The following statement may be attributed to Iowa Farm Bureau Federation President Craig Hill:
Iowans can take great pride knowing the State and water quality stakeholders are making strides monitoring the state’s watersheds to ensure stakeholders are taking on the challenge of improving water quality.
For the past 20 years, the Iowa Department of Natural Resources (DNR) and other water quality experts have steadily ramped up monitoring efforts to identify vulnerable waterways and areas to improve while compiling the biennial assessment of the state’s watersheds. Iowa is the envy of neighboring states for our wealth of monitoring data and researchers dedicated to water quality improvement.
Iowa Department of Natural Resources experts say the steady growth of waterways tested and the increasingly stringent standards for each reporting period is driving the two percent increase in water segments making the list. The DNR says Iowans can be confident the vast majority of Iowa’s waters are safe for recreation and fishing.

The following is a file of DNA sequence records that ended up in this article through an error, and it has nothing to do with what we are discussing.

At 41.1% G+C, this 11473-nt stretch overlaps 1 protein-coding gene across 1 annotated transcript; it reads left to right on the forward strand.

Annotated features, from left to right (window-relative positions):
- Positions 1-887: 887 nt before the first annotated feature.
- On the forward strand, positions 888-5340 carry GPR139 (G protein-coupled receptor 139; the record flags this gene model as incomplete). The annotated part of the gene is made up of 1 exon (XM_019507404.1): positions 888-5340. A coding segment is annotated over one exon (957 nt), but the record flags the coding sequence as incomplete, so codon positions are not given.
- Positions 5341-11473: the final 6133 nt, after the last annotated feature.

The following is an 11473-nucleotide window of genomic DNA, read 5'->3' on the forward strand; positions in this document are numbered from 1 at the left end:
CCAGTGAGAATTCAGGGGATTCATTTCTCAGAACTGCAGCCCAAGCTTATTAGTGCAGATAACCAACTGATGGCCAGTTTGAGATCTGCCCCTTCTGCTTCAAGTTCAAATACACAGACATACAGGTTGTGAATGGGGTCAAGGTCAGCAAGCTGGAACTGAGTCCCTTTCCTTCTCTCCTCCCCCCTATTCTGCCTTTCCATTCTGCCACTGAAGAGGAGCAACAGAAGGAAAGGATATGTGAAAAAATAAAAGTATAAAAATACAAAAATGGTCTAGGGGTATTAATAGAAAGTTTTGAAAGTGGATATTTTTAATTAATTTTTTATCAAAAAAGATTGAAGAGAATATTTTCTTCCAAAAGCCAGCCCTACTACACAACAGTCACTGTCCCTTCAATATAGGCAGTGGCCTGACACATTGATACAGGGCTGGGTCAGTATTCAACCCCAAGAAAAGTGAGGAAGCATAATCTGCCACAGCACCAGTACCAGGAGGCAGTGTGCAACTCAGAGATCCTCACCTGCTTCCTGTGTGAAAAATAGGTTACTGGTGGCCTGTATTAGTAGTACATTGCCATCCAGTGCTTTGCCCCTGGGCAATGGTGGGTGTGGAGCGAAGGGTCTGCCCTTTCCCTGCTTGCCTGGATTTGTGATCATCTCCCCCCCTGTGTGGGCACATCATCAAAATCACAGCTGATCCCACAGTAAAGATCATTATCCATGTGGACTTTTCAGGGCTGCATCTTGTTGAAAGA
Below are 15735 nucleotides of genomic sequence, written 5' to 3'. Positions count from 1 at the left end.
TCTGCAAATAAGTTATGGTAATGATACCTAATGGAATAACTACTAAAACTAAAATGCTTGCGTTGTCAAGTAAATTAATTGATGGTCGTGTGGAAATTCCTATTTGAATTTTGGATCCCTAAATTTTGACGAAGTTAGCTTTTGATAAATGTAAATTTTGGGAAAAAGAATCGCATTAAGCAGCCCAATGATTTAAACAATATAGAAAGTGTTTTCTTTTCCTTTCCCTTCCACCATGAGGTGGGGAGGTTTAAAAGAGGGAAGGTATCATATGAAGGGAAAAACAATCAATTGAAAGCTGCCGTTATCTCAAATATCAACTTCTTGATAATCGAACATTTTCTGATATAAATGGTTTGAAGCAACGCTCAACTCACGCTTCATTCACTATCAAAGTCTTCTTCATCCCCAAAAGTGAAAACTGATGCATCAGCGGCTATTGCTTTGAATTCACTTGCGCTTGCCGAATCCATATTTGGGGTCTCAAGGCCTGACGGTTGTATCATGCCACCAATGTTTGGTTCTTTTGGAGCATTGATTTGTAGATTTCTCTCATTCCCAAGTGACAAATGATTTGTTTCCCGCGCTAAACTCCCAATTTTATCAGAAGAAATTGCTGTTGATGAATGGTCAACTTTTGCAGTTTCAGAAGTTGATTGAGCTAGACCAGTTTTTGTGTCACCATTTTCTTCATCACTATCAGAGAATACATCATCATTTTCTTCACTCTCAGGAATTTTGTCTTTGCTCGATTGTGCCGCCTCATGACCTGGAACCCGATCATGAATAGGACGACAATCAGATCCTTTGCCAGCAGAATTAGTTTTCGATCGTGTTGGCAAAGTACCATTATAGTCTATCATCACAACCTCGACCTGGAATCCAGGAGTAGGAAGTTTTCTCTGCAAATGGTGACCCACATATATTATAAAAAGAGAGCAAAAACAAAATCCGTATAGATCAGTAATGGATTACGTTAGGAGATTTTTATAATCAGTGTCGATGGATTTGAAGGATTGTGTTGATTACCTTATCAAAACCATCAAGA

In this report, the DNR removed 27 impaired beneficial uses, such as swimming or fishing from the last report two years ago due to new data. The DNR says there are many reasons why a water segment may make the list from natural, weather-driven phenomena we’ve consistently experienced, as well as unknown or human-driven impacts such as construction and commercial growth or agriculture.
While the challenge of improving Iowa’s water quality remains an ongoing effort, Iowans can be confident the monitoring and collaborative efforts to improve Iowa’s water quality are achieving results. Additionally, this list helps our state and federal natural resource agencies target limited financial and technical resources to where they’re needed most and most effective.
Iowans have high expectations for our water quality, and it’s clear the State of Iowa, university researchers and other experts are leading the way to identify and guide our water quality improvement efforts.
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